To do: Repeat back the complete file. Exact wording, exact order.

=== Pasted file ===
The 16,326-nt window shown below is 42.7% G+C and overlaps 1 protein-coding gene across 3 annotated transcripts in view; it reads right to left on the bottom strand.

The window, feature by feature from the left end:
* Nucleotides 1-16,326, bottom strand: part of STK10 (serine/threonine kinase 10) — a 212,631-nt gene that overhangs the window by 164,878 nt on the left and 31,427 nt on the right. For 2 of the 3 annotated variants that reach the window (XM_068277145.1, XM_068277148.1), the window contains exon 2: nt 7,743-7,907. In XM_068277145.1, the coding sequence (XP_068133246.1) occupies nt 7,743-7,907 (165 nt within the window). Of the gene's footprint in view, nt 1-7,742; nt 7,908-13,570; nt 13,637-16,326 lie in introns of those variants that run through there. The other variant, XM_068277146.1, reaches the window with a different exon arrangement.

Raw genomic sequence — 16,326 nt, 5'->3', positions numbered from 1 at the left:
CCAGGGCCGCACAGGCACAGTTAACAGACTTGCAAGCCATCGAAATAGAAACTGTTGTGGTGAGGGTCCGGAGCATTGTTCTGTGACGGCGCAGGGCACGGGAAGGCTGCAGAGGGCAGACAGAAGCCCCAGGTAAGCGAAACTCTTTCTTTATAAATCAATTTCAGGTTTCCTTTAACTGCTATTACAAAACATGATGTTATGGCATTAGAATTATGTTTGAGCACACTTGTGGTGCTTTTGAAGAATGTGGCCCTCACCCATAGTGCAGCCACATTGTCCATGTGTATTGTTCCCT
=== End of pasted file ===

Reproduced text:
The 16,326-nt window shown below is 42.7% G+C and overlaps 1 protein-coding gene across 3 annotated transcripts in view; it reads right to left on the bottom strand.

The window, feature by feature from the left end:
* Nucleotides 1-16,326, bottom strand: part of STK10 (serine/threonine kinase 10) — a 212,631-nt gene that overhangs the window by 164,878 nt on the left and 31,427 nt on the right. For 2 of the 3 annotated variants that reach the window (XM_068277145.1, XM_068277148.1), the window contains exon 2: nt 7,743-7,907. In XM_068277145.1, the coding sequence (XP_068133246.1) occupies nt 7,743-7,907 (165 nt within the window). Of the gene's footprint in view, nt 1-7,742; nt 7,908-13,570; nt 13,637-16,326 lie in introns of those variants that run through there. The other variant, XM_068277146.1, reaches the window with a different exon arrangement.

Raw genomic sequence — 16,326 nt, 5'->3', positions numbered from 1 at the left:
CCAGGGCCGCACAGGCACAGTTAACAGACTTGCAAGCCATCGAAATAGAAACTGTTGTGGTGAGGGTCCGGAGCATTGTTCTGTGACGGCGCAGGGCACGGGAAGGCTGCAGAGGGCAGACAGAAGCCCCAGGTAAGCGAAACTCTTTCTTTATAAATCAATTTCAGGTTTCCTTTAACTGCTATTACAAAACATGATGTTATGGCATTAGAATTATGTTTGAGCACACTTGTGGTGCTTTTGAAGAATGTGGCCCTCACCCATAGTGCAGCCACATTGTCCATGTGTATTGTTCCCT